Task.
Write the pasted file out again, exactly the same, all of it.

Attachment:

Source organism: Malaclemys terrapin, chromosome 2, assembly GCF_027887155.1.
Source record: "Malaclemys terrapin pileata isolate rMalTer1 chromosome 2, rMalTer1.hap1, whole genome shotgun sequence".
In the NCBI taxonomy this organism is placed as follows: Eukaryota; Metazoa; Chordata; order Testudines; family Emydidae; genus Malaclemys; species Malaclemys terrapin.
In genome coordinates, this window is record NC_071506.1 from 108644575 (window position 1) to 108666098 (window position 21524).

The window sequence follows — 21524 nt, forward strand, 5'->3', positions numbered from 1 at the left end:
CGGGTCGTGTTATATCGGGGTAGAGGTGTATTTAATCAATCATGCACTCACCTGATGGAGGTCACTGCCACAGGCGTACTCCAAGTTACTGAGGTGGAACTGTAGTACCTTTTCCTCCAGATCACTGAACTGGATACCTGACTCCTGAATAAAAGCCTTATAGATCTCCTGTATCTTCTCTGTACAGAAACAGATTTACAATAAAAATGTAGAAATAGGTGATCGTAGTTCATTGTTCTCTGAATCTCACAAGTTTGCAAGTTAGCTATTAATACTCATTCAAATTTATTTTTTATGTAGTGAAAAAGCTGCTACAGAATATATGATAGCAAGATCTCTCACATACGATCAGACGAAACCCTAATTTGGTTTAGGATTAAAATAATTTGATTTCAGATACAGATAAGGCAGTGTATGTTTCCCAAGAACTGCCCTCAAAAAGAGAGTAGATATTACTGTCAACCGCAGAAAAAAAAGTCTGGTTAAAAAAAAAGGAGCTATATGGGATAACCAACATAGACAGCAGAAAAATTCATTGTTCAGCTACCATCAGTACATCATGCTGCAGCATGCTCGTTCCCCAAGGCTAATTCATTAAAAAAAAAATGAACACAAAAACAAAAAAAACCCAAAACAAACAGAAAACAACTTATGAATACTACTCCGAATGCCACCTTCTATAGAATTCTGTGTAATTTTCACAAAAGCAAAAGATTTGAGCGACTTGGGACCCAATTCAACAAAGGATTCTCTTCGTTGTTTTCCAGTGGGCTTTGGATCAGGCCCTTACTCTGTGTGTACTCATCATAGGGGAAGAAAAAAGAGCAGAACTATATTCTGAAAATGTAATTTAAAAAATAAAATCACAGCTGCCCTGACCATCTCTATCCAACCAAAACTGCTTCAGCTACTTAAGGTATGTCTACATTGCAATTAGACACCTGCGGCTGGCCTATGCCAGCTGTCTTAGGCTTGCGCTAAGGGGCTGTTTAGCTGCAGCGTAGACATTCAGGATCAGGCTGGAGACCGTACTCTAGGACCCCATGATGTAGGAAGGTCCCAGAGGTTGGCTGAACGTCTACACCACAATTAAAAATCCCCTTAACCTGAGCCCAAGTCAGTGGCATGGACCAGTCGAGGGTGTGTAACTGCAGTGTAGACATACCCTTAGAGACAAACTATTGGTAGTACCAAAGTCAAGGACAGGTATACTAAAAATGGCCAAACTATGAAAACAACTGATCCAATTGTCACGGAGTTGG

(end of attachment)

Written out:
Source organism: Malaclemys terrapin, chromosome 2, assembly GCF_027887155.1.
Source record: "Malaclemys terrapin pileata isolate rMalTer1 chromosome 2, rMalTer1.hap1, whole genome shotgun sequence".
In the NCBI taxonomy this organism is placed as follows: Eukaryota; Metazoa; Chordata; order Testudines; family Emydidae; genus Malaclemys; species Malaclemys terrapin.
In genome coordinates, this window is record NC_071506.1 from 108644575 (window position 1) to 108666098 (window position 21524).

The window sequence follows — 21524 nt, forward strand, 5'->3', positions numbered from 1 at the left end:
CGGGTCGTGTTATATCGGGGTAGAGGTGTATTTAATCAATCATGCACTCACCTGATGGAGGTCACTGCCACAGGCGTACTCCAAGTTACTGAGGTGGAACTGTAGTACCTTTTCCTCCAGATCACTGAACTGGATACCTGACTCCTGAATAAAAGCCTTATAGATCTCCTGTATCTTCTCTGTACAGAAACAGATTTACAATAAAAATGTAGAAATAGGTGATCGTAGTTCATTGTTCTCTGAATCTCACAAGTTTGCAAGTTAGCTATTAATACTCATTCAAATTTATTTTTTATGTAGTGAAAAAGCTGCTACAGAATATATGATAGCAAGATCTCTCACATACGATCAGACGAAACCCTAATTTGGTTTAGGATTAAAATAATTTGATTTCAGATACAGATAAGGCAGTGTATGTTTCCCAAGAACTGCCCTCAAAAAGAGAGTAGATATTACTGTCAACCGCAGAAAAAAAAGTCTGGTTAAAAAAAAAGGAGCTATATGGGATAACCAACATAGACAGCAGAAAAATTCATTGTTCAGCTACCATCAGTACATCATGCTGCAGCATGCTCGTTCCCCAAGGCTAATTCATTAAAAAAAAAATGAACACAAAAACAAAAAAAACCCAAAACAAACAGAAAACAACTTATGAATACTACTCCGAATGCCACCTTCTATAGAATTCTGTGTAATTTTCACAAAAGCAAAAGATTTGAGCGACTTGGGACCCAATTCAACAAAGGATTCTCTTCGTTGTTTTCCAGTGGGCTTTGGATCAGGCCCTTACTCTGTGTGTACTCATCATAGGGGAAGAAAAAAGAGCAGAACTATATTCTGAAAATGTAATTTAAAAAATAAAATCACAGCTGCCCTGACCATCTCTATCCAACCAAAACTGCTTCAGCTACTTAAGGTATGTCTACATTGCAATTAGACACCTGCGGCTGGCCTATGCCAGCTGTCTTAGGCTTGCGCTAAGGGGCTGTTTAGCTGCAGCGTAGACATTCAGGATCAGGCTGGAGACCGTACTCTAGGACCCCATGATGTAGGAAGGTCCCAGAGGTTGGCTGAACGTCTACACCACAATTAAAAATCCCCTTAACCTGAGCCCAAGTCAGTGGCATGGACCAGTCGAGGGTGTGTAACTGCAGTGTAGACATACCCTTAGAGACAAACTATTGGTAGTACCAAAGTCAAGGACAGGTATACTAAAAATGGCCAAACTATGAAAACAACTGATCCAATTGTCACGGAGTTGG